Is it going to be this dry the whole way through? How would Goodkind describe a gun battle? “The soldiers fired their guns. Bullets flew through the air. The gunshots were loud. A bullet hit Richard in the left kidney. It hurt, and he was worried.” The scary shadow is being cast by something big and red that flies. Is it a dragon? It’s probably a dragon. Richy tears off after the dragon.
Searching the sky, he spotted the thing, far away and too small for him to tell what it was, but he thought it had wings
That’s because it’s a dragon. Holy fuck man, try to keep up. Richard considers going to tell Micheal about all of this, but decides not to bother him since Micheal is about to become “First Councilor”. I guess this is a democracy just like in our world, where even the lowliest and poorest can attain high political office.
So not like our world at all, actually.
That afternoon there was to be a ceremony and big celebration at Michael’s house. Important people were going to be there, come from the farthest reaches of Westland. Richard was supposed to be there, too. At least there would be plenty of good food. He realized he was famished
For some reason I can’t help but read this in a young child’s voice, which is odd since Richard is supposed to be an adult.
He spots someone moving around in the woods and think it’s his friend Chase, a “boundary warden”. So just to recap we have Richard, Michael and “Chase”. I certainly am being sucked into this beguiling fantasy universe! Not that I want Goodkind to start heavily in on the fantasy worldbuilding, at the same time.
It wasn’t Chase; it was a woman, a woman in a dress. What woman would be walking around this far out in the Ven Forest, in a dress?
This is reminding me uncomfortably of the start of Eragon. (Holy shit I should do an Eragon Let’s Read some time) There are some hooded ne’er-do-wells stalking the woman so Richard, bold man of action that he is, decides to spring to her defence.
Richard makes a check against his woodcraft stat and his thinking stat and manages to come up with a way to lead the woman away from her pursuers. Unfortunately he fails the check on his Personality stat, so the action is written like this:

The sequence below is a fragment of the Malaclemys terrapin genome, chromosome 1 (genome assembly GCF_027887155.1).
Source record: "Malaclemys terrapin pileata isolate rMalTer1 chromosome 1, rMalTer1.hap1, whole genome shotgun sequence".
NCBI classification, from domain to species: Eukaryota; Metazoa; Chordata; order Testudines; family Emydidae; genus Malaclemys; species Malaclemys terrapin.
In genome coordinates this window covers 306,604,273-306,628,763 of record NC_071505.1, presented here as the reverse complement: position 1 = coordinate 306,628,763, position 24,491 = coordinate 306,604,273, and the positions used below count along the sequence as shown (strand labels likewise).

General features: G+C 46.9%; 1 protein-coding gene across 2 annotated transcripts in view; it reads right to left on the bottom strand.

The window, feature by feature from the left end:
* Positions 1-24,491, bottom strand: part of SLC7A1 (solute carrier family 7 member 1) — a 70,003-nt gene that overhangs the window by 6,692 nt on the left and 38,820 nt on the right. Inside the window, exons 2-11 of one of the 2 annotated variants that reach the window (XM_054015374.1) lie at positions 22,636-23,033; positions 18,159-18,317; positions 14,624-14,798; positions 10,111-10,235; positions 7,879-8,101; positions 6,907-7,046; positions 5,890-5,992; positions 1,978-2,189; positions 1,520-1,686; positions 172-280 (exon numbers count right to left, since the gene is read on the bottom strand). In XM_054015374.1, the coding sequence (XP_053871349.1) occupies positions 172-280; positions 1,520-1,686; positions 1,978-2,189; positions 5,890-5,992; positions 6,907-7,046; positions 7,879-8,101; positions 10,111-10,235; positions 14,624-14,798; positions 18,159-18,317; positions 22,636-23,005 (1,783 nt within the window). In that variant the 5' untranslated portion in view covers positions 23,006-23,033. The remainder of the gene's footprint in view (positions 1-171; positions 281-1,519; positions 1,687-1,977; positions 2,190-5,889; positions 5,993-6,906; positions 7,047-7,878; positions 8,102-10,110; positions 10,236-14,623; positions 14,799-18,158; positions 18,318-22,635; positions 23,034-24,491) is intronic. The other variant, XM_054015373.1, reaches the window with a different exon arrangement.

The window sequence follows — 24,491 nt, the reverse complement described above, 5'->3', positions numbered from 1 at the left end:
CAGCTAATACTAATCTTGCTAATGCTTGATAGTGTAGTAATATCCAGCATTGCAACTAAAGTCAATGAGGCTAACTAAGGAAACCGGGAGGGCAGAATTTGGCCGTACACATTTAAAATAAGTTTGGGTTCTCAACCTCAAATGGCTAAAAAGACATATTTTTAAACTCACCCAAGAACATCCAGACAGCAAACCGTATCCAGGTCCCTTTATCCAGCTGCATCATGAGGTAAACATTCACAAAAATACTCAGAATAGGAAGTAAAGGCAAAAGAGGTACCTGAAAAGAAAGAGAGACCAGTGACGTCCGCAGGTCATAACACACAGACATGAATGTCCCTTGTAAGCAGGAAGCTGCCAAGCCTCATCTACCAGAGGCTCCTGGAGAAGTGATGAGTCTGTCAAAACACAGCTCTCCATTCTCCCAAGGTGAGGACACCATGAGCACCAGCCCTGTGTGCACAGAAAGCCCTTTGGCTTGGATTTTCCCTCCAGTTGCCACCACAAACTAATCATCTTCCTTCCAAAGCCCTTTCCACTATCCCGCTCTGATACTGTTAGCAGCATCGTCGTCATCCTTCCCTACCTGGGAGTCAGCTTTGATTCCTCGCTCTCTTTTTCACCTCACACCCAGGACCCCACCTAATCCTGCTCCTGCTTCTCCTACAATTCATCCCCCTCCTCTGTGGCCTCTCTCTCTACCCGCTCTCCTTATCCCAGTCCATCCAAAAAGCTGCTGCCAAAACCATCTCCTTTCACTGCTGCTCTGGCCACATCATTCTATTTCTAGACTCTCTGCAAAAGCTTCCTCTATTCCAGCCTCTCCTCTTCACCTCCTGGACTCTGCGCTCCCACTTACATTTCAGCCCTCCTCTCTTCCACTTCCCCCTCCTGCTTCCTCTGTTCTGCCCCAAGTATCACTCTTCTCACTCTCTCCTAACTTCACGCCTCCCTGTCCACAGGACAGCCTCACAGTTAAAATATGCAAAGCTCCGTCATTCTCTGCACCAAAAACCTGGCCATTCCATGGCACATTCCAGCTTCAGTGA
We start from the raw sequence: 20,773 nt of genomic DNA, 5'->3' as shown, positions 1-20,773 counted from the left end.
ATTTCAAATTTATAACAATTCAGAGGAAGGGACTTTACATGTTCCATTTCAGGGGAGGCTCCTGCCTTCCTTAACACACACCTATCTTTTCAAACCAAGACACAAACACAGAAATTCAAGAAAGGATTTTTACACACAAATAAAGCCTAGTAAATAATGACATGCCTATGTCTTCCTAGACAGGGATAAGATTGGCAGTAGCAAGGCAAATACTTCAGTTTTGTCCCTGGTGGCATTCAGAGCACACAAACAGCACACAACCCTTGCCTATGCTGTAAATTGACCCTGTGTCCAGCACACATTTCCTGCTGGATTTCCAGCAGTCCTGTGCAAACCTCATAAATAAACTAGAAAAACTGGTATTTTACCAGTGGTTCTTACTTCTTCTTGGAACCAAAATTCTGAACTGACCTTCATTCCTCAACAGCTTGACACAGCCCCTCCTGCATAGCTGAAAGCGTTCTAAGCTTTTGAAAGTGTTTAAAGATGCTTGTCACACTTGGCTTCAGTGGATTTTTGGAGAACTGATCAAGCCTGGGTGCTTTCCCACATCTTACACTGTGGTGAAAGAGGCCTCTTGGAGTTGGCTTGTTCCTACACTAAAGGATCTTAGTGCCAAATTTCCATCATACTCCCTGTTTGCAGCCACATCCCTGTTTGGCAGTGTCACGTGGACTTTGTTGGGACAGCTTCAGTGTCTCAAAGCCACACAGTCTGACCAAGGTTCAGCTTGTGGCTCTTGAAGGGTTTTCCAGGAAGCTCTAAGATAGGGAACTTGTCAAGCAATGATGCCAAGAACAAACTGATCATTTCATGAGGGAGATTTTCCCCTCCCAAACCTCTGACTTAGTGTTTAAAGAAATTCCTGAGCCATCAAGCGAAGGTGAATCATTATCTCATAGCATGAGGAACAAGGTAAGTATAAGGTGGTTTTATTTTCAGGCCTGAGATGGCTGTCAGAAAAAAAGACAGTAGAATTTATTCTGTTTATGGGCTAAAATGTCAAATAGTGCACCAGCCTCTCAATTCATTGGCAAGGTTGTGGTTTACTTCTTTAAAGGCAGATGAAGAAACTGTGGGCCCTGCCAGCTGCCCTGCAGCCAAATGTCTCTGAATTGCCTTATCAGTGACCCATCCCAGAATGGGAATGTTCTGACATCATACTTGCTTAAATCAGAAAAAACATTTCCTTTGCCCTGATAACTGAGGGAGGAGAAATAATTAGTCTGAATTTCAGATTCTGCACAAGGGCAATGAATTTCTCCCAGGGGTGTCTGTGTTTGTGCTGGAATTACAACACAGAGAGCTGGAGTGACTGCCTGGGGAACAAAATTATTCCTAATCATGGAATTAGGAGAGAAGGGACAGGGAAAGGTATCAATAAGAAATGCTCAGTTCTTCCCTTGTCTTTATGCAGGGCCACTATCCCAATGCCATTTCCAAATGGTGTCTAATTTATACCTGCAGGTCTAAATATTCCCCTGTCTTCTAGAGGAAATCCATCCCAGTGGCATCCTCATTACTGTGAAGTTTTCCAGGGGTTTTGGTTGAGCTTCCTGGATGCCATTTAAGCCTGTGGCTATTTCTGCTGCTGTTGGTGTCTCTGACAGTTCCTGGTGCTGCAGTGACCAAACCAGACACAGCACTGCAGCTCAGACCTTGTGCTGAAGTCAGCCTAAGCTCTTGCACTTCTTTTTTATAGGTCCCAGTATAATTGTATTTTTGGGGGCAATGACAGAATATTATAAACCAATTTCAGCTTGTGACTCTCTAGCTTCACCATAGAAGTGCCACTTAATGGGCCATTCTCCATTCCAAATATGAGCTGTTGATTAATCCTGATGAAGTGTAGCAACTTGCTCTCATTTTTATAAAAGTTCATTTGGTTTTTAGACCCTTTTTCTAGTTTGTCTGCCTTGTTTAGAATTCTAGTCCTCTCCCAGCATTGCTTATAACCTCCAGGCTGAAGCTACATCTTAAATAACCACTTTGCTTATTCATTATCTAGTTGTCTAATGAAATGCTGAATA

He crouched, muscles tight and hard. His heart raced as he tried to think of what he could do. The morning sun was hot on his face, his breathing was shallow.
Thrilling fantasy action! The entire thing is written like this. Goodkind really can’t seem to write an exciting action scene, in contrast to Rothfuss, who can actually do pretty exciting stuff when he wants to but just chooses not to most of the time. At least something is actually happening, I guess.
Holding his right hand over a painful stitch in his side and still trying to catch his breath, he started to worry that he was going to look silly. What if it was just a girl and her brothers playing a game? He would be the fool. Everyone but him would have a good laugh.
I swear this makes it sound like Richard, the woman and the dudes chasing her are all about ten. This mental image better not stick in my head or things are going to get weird.
It was a woman, not a girl
Then why did you think she was “playing a game” with her brothers?
He looked down at the bite on the back of his hand.-It was red and throbbed painfully. He remembered the thing in the sky. He thought about the way she had been walking
God damn, this is making me pine for Rothfuss and his overblown purple prose.
Richard came partway to his feet. Waves of heat rolled from his body.
Naturally in the midst of all of this combustible excitement our boy Richy makes sure to tell us how hot the woman is (so hot), because male fantasy authors.
Her brown hair was full, lush, and long, complementing the contours of her body […] The weave of the fabric was fine and smooth, almost glistening, and bore none of the lace or frills he was used to seeing, no prints or colors to distract from the way it caressed her form
We’re on chapter two and the author is already masturbating to his own work. This doesn’t bode well.
Her eyebrows had the graceful arch of a raptor’s wings in flight. Her green eyes came unafraid to his. The connection was so intense that it threatened to drain his sense of self. He felt that he had always known her, that she had always been a part of him, that her needs were his needs